notable edible

Harvest to Feed The Hidden Hungry

By / Photography By Michelle Koch | August 25, 2016
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Standing in back, farmer Tim Friary, with his team that planted and nurtured the potatoes and squash that will be harvested this September.

Tim Friary, owner of Cape Cod Organic Farm in Barnstable, is again donating lots of vegetables to help support the Cape’s neediest. More accurately, tons of veggies.

Here on the Cape, the budgets of some of our friends, families and neighbors limit the amount of healthy options they can put on their tables. “There are so many elderly and single parents with kids all around us having real difficulties putting good meals together,” says Friary. “That’s just a huge void of people with no access to nutritious food and I felt I could help.”

The choice of what to plant was a nobrainer for Friary, who’s been growing produce organically for most of his life. “Sweet potatoes are one of the most nutritious, delicious and well-storing vegetables I could choose, and butternut squash is a close second,” says Friary. Both will be distributed across Cape Cod to the thirty food pantry members of the Cape Cod Hunger Network.

This is the third year that Friary and his employees have prepped the fields, planted the sweet potato slips and squash seeds, cared for the plants, weeded the beds, and this dry summer in particular, irrigated the plants daily.

Now during several weekends in September, when much of the farm’s help has already exited, volunteers will meet at the farm to do the final chores—digging the sweets, culling out the non-keepers, and setting them out to dry. The don’t dry out as much as cure in a slightly heated greenhouse, healing any surface scars, sweetening the potatoes, making them much tastier to eat and more long lasting in storage. Likewise, albeit a much easier chore needing far fewer hands, the butternuts will be picked, sorted and delivered to the appropriate food pantries.

In 2014 Friary grew butternuts for the cause, followed by sweet potatoes in 2015. This year he decided to grow both, saying, “It’s a wonderful time of the year to do this and get these veggies into the hands of those preparing for Thanksgiving and winter meals ahead.

“We’ve had great folks come to help including lots of veterans and some wonderful kids from local schools. There is a bit of a learning curve in getting the potatoes out of the ground, though,” says Friary, smiling.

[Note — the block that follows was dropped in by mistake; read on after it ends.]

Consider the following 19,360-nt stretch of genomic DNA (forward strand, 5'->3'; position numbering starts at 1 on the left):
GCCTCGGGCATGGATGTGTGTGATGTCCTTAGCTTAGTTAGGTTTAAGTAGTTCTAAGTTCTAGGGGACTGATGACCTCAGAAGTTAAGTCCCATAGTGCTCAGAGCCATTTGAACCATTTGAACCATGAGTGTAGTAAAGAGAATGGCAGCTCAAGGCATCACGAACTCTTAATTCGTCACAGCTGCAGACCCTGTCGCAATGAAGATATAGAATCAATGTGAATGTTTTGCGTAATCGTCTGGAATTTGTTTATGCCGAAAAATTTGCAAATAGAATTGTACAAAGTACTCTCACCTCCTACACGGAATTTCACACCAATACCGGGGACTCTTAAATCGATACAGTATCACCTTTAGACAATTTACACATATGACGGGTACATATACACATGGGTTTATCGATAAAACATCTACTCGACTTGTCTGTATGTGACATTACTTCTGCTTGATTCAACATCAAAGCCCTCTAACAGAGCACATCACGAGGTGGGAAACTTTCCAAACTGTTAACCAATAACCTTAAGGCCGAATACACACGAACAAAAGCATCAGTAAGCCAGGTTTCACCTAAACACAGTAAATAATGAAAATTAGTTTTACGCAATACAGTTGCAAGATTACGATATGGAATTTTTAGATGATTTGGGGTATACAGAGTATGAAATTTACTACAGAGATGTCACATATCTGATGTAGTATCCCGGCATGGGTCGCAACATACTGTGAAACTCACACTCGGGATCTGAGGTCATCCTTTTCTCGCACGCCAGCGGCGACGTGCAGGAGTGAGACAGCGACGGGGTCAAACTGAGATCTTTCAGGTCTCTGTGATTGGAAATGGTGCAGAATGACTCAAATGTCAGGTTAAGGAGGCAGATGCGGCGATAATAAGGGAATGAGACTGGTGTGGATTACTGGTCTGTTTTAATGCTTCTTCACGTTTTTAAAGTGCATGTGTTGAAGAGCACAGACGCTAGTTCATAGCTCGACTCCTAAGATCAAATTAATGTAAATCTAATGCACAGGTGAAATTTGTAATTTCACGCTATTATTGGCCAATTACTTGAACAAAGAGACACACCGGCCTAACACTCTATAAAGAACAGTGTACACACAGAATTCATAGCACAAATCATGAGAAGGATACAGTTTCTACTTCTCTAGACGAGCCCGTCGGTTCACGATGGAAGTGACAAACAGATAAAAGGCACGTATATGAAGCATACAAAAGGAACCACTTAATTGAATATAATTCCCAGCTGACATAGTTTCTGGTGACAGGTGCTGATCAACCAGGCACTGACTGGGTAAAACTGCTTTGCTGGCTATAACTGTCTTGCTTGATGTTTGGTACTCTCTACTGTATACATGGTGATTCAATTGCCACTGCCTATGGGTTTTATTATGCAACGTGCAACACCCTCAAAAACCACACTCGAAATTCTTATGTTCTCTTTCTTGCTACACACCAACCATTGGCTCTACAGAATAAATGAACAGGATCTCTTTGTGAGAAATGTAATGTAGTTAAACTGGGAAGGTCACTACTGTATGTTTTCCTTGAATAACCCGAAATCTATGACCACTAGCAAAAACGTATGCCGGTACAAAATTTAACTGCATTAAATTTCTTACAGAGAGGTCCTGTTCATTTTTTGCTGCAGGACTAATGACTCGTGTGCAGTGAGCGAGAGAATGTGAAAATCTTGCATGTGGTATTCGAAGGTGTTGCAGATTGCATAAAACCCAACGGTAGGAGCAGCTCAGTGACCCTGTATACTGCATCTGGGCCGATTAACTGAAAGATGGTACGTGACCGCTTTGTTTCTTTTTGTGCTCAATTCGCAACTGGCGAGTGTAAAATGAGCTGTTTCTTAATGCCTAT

Potatoes that get cut by the pitchforks, instead of retrieved intact, can’t be cured and stored. “Last year we had some volunteers who were real ‘stabbers’, so we tried to hill the plants up this time as we planted them so these sweets would be easier to harvest.”

Friary is backed by of the Cape Cod Five Bank, represented by Dave Willard, VP and Director of Community Relations. Again the bank will supply the storage boxes used to transport and store the produce, as well as sandwiches, water and coffee for the volunteers, and help out in other ways, including promotion. Kim Concra, Nutrition and Food Safety Specialist for Barnstable County at the Cape Cod Cooperative Extension, is also lending a hand in coordinating volunteers from the Cape Cod Volunteers.

“By the time I deal with my direct costs and things like equipment loans, I’m just squeaking by, but when I make it through another growing season, I try to give something back to others. Generosity is key to everything in life,” says Friary. “It comes back to you and makes you feel good. Not that I’m in it for that, but it is a nice side effect.”

This year should find Friary feeling great, because if all goes as planned, he’s hoping volunteers box up nearly four tons. That’s eight thousand pounds of veggies for Cape Codders. No small potatoes!

The Big Dig

Volunteers should preregister for one or all three workdays.

Volunteers in the past have spanned from ages 7 to 85, but it is a workday. Diggers should be prepared to work with a pitchfork (provided) and boxers should be able to lift a half box full of potatoes.

The sweet potato harvest is tentatively set to happen on Sunday, September 11th, with the sorting and setting out for curing done the following Sunday (9/18), and picking of the butternuts the third Sunday (9/25). Lunch is provided. Kindly bring gloves, sunscreen, water and some spud-y attitude.

For information, visit the Buy Fresh Buy Local Cape Cod webpage at

Article from Edible Cape Cod at
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